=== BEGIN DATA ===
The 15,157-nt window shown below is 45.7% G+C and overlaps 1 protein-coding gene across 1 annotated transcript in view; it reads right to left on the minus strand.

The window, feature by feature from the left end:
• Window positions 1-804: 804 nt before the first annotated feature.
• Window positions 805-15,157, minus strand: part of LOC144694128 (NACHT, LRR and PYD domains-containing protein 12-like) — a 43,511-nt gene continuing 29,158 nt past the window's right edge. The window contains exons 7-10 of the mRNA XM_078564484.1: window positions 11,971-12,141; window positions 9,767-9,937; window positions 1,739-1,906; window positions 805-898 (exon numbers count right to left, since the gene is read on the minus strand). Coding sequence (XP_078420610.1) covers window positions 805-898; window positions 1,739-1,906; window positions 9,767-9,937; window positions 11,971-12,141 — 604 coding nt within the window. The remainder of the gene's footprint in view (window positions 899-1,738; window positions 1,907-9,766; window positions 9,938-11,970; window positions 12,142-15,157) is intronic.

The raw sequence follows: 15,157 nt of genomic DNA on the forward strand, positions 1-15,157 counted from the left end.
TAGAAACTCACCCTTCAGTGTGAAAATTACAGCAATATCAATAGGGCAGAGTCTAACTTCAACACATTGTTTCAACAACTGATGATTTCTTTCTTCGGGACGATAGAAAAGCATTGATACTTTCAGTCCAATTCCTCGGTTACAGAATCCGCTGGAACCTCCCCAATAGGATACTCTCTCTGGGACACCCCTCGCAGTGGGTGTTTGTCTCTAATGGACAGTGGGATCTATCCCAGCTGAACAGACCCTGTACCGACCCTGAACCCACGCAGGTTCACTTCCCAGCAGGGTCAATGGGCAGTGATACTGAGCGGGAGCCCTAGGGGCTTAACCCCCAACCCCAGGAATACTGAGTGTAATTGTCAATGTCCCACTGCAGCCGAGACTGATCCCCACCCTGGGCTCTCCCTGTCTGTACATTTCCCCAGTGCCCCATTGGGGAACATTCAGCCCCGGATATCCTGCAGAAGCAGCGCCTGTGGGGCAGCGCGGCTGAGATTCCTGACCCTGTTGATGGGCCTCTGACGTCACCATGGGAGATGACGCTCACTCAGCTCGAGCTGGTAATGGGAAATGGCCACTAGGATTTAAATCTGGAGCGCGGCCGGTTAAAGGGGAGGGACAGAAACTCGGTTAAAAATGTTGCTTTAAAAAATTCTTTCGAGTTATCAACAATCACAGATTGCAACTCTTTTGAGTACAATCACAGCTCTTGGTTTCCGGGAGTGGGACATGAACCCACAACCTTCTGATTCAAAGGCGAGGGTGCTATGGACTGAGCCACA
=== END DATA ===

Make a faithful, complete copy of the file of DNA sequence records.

The 15,157-nt window shown below is 45.7% G+C and overlaps 1 protein-coding gene across 1 annotated transcript in view; it reads right to left on the minus strand.

The window, feature by feature from the left end:
• Window positions 1-804: 804 nt before the first annotated feature.
• Window positions 805-15,157, minus strand: part of LOC144694128 (NACHT, LRR and PYD domains-containing protein 12-like) — a 43,511-nt gene continuing 29,158 nt past the window's right edge. The window contains exons 7-10 of the mRNA XM_078564484.1: window positions 11,971-12,141; window positions 9,767-9,937; window positions 1,739-1,906; window positions 805-898 (exon numbers count right to left, since the gene is read on the minus strand). Coding sequence (XP_078420610.1) covers window positions 805-898; window positions 1,739-1,906; window positions 9,767-9,937; window positions 11,971-12,141 — 604 coding nt within the window. The remainder of the gene's footprint in view (window positions 899-1,738; window positions 1,907-9,766; window positions 9,938-11,970; window positions 12,142-15,157) is intronic.

The raw sequence follows: 15,157 nt of genomic DNA on the forward strand, positions 1-15,157 counted from the left end.
TAGAAACTCACCCTTCAGTGTGAAAATTACAGCAATATCAATAGGGCAGAGTCTAACTTCAACACATTGTTTCAACAACTGATGATTTCTTTCTTCGGGACGATAGAAAAGCATTGATACTTTCAGTCCAATTCCTCGGTTACAGAATCCGCTGGAACCTCCCCAATAGGATACTCTCTCTGGGACACCCCTCGCAGTGGGTGTTTGTCTCTAATGGACAGTGGGATCTATCCCAGCTGAACAGACCCTGTACCGACCCTGAACCCACGCAGGTTCACTTCCCAGCAGGGTCAATGGGCAGTGATACTGAGCGGGAGCCCTAGGGGCTTAACCCCCAACCCCAGGAATACTGAGTGTAATTGTCAATGTCCCACTGCAGCCGAGACTGATCCCCACCCTGGGCTCTCCCTGTCTGTACATTTCCCCAGTGCCCCATTGGGGAACATTCAGCCCCGGATATCCTGCAGAAGCAGCGCCTGTGGGGCAGCGCGGCTGAGATTCCTGACCCTGTTGATGGGCCTCTGACGTCACCATGGGAGATGACGCTCACTCAGCTCGAGCTGGTAATGGGAAATGGCCACTAGGATTTAAATCTGGAGCGCGGCCGGTTAAAGGGGAGGGACAGAAACTCGGTTAAAAATGTTGCTTTAAAAAATTCTTTCGAGTTATCAACAATCACAGATTGCAACTCTTTTGAGTACAATCACAGCTCTTGGTTTCCGGGAGTGGGACATGAACCCACAACCTTCTGATTCAAAGGCGAGGGTGCTATGGACTGAGCCACA